5 | 8 | 0 | 2 | |||||||||||||||

0 | ||||||||||||||||||

2 | 3 | |||||||||||||||||

1 | 4 | |||||||||||||||||

3 | ||||||||||||||||||

8 | ||||||||||||||||||

1 | 6 | 9 | 7 | 5 | ||||||||||||||

3 | 7 | |||||||||||||||||

4 | 2 | 0 | ||||||||||||||||

9 | ||||||||||||||||||

The blue area and the red area must contain the same set of values. This is because the blue area plus the gold area is a complete set of three rows, and the red area plus the gold area is a complete set of three boxes. There are at least five boundary areas in this jigsaw where the law of leftovers can be applied—some using rows and some using columns.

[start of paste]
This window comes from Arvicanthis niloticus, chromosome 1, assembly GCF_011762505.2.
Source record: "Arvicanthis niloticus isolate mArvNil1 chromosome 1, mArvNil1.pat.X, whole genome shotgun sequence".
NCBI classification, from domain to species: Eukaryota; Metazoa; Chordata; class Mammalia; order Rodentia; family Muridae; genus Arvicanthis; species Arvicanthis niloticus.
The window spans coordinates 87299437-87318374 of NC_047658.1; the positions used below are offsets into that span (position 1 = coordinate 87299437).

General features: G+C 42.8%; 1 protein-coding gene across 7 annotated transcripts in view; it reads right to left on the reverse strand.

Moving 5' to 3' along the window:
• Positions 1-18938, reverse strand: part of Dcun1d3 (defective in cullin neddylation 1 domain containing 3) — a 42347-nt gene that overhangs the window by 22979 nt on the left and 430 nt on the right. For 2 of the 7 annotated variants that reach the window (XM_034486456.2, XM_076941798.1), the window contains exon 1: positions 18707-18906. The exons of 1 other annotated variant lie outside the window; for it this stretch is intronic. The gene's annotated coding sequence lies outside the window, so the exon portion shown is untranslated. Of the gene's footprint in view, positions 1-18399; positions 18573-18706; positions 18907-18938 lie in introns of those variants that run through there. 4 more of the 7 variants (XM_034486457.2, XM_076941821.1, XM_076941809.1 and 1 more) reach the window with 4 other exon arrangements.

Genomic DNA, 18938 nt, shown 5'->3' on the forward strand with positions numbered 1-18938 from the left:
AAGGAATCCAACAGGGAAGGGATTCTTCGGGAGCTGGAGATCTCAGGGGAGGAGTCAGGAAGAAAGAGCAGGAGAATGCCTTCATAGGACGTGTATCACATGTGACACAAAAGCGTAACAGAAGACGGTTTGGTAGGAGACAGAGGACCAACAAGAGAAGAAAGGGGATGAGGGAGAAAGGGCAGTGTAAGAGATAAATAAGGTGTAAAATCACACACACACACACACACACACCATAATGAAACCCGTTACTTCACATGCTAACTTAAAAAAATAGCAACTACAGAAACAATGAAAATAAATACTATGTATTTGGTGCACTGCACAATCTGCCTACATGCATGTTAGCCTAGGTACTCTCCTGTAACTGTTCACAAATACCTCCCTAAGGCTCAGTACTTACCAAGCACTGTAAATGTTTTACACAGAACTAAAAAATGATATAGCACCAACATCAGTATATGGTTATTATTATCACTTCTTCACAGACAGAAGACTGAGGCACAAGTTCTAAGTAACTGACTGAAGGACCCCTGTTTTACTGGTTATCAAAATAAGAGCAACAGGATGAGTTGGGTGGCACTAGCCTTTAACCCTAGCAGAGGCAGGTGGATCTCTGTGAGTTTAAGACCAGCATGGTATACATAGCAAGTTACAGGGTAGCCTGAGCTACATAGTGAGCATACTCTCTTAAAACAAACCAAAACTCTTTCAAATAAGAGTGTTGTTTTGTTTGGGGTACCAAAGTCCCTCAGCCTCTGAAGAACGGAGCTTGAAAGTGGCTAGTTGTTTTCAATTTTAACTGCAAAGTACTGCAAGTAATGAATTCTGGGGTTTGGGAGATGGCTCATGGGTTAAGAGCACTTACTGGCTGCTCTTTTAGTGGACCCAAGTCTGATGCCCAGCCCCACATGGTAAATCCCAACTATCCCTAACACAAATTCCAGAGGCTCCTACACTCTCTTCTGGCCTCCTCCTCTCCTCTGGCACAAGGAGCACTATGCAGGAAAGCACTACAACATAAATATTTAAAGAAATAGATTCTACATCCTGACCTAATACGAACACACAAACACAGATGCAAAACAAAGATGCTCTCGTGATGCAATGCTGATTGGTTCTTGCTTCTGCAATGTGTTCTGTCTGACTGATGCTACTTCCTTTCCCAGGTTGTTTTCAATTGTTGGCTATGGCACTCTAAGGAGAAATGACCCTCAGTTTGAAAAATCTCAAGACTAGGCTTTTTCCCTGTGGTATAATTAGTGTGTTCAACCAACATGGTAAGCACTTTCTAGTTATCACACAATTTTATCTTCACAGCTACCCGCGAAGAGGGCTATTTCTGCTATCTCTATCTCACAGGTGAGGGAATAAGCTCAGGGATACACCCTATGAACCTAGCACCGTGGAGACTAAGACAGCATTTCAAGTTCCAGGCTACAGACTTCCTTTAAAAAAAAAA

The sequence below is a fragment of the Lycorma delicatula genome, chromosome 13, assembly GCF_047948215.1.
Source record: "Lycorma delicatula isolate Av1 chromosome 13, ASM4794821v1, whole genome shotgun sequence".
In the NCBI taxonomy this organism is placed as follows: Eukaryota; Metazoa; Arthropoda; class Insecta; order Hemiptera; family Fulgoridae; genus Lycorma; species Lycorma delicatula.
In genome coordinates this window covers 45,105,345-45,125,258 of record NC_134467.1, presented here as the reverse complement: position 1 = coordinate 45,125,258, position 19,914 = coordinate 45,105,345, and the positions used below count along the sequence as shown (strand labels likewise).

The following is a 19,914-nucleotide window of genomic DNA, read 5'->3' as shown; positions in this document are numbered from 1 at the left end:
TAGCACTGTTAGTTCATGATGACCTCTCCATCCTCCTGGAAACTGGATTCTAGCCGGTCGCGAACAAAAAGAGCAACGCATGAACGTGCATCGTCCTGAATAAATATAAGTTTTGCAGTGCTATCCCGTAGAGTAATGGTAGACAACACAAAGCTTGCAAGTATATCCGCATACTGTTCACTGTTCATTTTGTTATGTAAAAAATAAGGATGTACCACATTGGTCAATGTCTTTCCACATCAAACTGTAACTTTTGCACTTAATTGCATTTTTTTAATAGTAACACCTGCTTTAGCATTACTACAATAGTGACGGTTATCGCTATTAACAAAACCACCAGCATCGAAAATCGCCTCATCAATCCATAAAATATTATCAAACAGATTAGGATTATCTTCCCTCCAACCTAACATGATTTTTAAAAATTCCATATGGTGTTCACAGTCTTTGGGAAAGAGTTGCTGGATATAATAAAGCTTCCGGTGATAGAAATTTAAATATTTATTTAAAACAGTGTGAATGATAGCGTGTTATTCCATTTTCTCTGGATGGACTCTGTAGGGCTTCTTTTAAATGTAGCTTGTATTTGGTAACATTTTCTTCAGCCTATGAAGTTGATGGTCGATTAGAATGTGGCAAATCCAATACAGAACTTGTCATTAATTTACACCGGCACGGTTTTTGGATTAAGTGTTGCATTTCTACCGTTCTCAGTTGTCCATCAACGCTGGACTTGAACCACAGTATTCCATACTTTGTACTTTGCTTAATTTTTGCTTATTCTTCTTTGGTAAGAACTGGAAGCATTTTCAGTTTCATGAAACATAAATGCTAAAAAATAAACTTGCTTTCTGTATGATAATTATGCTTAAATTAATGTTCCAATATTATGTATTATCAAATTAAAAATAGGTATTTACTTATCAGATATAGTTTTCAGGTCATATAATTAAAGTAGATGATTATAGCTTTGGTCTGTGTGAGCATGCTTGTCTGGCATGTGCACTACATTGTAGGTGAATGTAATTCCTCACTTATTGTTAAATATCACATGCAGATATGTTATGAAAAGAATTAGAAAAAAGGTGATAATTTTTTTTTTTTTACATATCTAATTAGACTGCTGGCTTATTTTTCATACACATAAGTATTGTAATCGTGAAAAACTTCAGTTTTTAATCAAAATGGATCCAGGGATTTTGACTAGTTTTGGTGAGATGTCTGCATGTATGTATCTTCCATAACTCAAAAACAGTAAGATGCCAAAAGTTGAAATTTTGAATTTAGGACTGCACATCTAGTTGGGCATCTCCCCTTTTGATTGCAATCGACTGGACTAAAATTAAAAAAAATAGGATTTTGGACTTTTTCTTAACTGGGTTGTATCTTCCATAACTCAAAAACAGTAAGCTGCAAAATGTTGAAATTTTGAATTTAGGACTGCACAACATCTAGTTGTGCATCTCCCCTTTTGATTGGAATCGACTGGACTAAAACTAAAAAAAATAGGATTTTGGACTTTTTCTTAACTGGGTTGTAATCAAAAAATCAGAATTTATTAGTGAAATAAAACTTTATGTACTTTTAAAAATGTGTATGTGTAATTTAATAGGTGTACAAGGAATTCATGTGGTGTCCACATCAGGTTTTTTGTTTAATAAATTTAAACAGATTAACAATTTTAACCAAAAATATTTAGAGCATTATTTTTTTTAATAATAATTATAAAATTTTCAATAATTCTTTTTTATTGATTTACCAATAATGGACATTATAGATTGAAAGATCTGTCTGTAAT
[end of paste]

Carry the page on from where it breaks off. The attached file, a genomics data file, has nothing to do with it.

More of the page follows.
This solve method was first described by Bob Harris. He has an excellent presentation at bumblebeagle.org.